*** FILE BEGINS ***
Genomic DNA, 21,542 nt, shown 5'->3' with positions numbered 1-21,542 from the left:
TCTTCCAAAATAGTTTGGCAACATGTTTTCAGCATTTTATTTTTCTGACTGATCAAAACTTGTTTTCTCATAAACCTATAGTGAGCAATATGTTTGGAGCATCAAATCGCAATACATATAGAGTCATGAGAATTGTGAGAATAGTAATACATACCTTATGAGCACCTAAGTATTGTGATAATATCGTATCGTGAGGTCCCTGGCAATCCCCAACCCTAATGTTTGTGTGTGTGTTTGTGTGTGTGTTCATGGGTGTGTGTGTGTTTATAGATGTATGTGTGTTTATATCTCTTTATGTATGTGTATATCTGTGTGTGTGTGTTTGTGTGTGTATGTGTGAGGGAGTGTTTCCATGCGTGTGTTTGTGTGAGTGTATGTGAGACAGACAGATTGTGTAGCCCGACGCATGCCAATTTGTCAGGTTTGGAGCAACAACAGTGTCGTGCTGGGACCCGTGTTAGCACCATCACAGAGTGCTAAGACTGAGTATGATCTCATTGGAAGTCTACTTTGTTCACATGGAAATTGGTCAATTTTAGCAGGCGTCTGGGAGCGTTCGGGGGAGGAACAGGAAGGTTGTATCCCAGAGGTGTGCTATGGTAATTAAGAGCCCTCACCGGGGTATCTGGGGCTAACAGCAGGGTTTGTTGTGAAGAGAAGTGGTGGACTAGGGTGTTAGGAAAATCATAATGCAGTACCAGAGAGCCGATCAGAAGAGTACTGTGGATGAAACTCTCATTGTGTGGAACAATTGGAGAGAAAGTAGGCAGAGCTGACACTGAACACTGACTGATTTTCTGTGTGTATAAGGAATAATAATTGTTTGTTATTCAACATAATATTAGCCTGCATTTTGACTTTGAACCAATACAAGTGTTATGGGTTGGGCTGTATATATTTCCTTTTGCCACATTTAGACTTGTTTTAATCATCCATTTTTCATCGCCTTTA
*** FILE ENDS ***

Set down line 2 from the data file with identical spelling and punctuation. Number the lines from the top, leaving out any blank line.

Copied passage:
TCTTCCAAAATAGTTTGGCAACATGTTTTCAGCATTTTATTTTTCTGACTGATCAAAACTTGTTTTCTCATAAACCTATAGTGAGCAATATGTTTGGAGCATCAAATCGCAATACATATAGAGTCATGAGAATTGTGAGAATAGTAATACATACCTTATGAGCACCTAAGTATTGTGATAATATCGTATCGTGAGGTCCCTGGCAATCCCCAACCCTAATGTTTGTGTGTGTGTTTGTGTGTGTGTTCATGGGTGTGTGTGTGTTTATAGATGTATGTGTGTTTATATCTCTTTATGTATGTGTATATCTGTGTGTGTGTGTTTGTGTGTGTATGTGTGAGGGAGTGTTTCCATGCGTGTGTTTGTGTGAGTGTATGTGAGACAGACAGATTGTGTAGCCCGACGCATGCCAATTTGTCAGGTTTGGAGCAACAACAGTGTCGTGCTGGGACCCGTGTTAGCACCATCACAGAGTGCTAAGACTGAGTATGATCTCATTGGAAGTCTACTTTGTTCACATGGAAATTGGTCAATTTTAGCAGGCGTCTGGGAGCGTTCGGGGGAGGAACAGGAAGGTTGTATCCCAGAGGTGTGCTATGGTAATTAAGAGCCCTCACCGGGGTATCTGGGGCTAACAGCAGGGTTTGTTGTGAAGAGAAGTGGTGGACTAGGGTGTTAGGAAAATCATAATGCAGTACCAGAGAGCCGATCAGAAGAGTACTGTGGATGAAACTCTCATTGTGTGGAACAATTGGAGAGAAAGTAGGCAGAGCTGACACTGAACACTGACTGATTTTCTGTGTGTATAAGGAATAATAATTGTTTGTTATTCAACATAATATTAGCCTGCATTTTGACTTTGAACCAATACAAGTGTTATGGGTTGGGCTGTATATATTTCCTTTTGCCACATTTAGACTTGTTTTAATCATCCATTTTTCATCGCCTTTA